ANATOMY - Anterior Crucitate Ligament (ACL)

The anterior cruciate ligament (ACL) is a ligament that connects the tibia to the femur. It serves to prevent the tibia (leg) from moving forward relative to the femur (thigh). The ACL is in the center of the knee. It crosses the PCL, hence the name, cruciate.

How does someone injure the ACL?

This ligament is frequently injured in contact sports (e.g., football) and pivoting sports (such as soccer and skiing), however there are many scenarios for injury to this ligament. Usually the patient complains of a sudden injury to the knee and the inability to walk right after the accident. Often, there is a significant amount of swelling that occurs relatively soon after the injury. In contact sports (e.g., football) the injury typically occurs when another player impacts the side of the knee. Non-contact ACL injuries are more common in women, such as a female soccer player who suddenly changes direction and feels a pop in her knee.

What are the symptoms of an ACL injury?

Torn ACL

Initially, the symptoms are pain and fairly immediate swelling. Often patients will complain of hearing a loud "pop", which is the sound of the actual ligament tearing.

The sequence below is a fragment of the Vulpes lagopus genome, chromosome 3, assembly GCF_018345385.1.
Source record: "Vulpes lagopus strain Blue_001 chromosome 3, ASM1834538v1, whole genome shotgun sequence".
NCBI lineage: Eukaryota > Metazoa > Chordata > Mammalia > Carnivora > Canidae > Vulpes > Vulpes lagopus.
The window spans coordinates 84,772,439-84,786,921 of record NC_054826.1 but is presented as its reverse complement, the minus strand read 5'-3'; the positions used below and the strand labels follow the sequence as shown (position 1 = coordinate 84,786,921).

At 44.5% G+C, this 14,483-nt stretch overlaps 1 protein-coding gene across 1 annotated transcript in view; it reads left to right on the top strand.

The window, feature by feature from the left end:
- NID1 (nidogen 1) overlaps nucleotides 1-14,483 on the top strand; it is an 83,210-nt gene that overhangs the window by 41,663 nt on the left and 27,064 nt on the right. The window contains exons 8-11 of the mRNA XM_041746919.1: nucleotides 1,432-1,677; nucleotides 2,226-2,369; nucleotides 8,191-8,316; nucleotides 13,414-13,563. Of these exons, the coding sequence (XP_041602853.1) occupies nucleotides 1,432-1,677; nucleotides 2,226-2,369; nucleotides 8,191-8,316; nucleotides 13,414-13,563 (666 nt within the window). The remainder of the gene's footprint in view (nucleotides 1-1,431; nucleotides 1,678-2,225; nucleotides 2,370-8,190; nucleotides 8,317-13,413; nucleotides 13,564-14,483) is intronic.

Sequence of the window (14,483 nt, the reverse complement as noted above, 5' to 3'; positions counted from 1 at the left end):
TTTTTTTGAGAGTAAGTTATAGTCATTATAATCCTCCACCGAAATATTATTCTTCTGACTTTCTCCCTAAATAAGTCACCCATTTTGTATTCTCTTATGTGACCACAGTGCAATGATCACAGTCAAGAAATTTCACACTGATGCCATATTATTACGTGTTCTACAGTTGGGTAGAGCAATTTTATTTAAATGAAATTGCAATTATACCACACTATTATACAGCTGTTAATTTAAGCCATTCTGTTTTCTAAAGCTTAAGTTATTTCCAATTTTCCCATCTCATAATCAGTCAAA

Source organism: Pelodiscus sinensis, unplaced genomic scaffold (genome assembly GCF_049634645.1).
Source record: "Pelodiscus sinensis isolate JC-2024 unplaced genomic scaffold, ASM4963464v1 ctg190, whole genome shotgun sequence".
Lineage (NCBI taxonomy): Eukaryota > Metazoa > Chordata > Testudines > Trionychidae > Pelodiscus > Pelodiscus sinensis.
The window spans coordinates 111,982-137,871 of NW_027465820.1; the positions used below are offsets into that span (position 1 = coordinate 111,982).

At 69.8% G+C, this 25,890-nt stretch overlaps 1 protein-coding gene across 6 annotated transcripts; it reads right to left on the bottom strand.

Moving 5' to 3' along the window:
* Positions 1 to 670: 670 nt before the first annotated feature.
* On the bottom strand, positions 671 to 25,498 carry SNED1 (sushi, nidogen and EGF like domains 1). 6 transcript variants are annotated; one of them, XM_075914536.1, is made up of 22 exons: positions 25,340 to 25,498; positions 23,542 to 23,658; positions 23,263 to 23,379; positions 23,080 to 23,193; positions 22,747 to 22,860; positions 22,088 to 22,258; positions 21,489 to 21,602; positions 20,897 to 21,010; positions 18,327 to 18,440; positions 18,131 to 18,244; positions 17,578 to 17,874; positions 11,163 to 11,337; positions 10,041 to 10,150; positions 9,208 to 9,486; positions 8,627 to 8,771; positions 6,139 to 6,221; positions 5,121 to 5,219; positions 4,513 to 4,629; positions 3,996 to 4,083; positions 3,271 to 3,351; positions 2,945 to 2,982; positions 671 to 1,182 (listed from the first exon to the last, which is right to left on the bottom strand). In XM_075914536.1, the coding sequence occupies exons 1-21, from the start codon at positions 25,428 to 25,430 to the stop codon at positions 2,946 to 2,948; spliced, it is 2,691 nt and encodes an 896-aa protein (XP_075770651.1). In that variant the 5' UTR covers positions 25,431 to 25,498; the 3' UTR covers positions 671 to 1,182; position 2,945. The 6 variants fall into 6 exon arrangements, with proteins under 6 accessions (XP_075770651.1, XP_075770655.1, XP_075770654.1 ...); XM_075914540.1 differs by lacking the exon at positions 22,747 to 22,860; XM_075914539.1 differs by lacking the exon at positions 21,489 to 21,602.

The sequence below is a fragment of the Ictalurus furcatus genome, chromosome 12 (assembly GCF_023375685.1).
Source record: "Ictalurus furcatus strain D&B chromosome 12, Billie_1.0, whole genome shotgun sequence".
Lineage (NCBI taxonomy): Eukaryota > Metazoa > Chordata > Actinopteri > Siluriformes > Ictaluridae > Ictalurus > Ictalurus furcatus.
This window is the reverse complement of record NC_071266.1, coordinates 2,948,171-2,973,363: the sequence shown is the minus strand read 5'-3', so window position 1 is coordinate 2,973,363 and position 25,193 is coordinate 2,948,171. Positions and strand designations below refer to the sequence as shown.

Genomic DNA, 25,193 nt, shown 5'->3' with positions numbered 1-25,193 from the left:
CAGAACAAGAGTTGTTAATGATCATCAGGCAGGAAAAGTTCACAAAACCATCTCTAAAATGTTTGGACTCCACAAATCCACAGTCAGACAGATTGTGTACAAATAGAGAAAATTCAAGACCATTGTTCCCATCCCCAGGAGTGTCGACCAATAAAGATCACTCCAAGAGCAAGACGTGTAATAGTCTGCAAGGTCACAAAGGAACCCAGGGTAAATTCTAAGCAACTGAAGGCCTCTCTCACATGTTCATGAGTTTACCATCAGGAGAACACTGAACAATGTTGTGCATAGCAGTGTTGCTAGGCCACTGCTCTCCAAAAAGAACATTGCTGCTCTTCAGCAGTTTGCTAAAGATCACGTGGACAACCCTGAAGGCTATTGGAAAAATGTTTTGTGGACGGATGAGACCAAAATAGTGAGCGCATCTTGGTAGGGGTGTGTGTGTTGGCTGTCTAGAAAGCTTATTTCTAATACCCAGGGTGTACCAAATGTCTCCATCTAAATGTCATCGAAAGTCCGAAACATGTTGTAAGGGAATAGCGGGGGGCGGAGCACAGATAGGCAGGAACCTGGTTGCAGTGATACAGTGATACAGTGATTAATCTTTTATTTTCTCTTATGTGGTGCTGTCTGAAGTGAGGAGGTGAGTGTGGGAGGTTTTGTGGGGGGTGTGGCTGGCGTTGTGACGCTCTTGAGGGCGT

After the pain and swelling resolve, patients complain of episodes of instability, or giving-way. The knee feels loose. Some people liken this to walking on rollerskates. For some people, this looseness is predictable; other people live in fear of their knee giving out because they are unable to predict the motions that cause the instability.

What happens after the ACL injury?

It depends on the severity of the injury and whether there are any other associated injuries, such as a medial collateral ligament tear or a meniscal tear. Often the swelling resolves after a couple of weeks. Some patients will be able to function without any problems after they get over the initial injury, especially if they had only a partial tear. The majority, however, will notice "instability"; the feeling that their lower leg is shifting forward on their thigh bone. For some, this will be a minor nuisance; for others, it will be a significant disability.

To learn about the treatment of ACL tears, click Next below:

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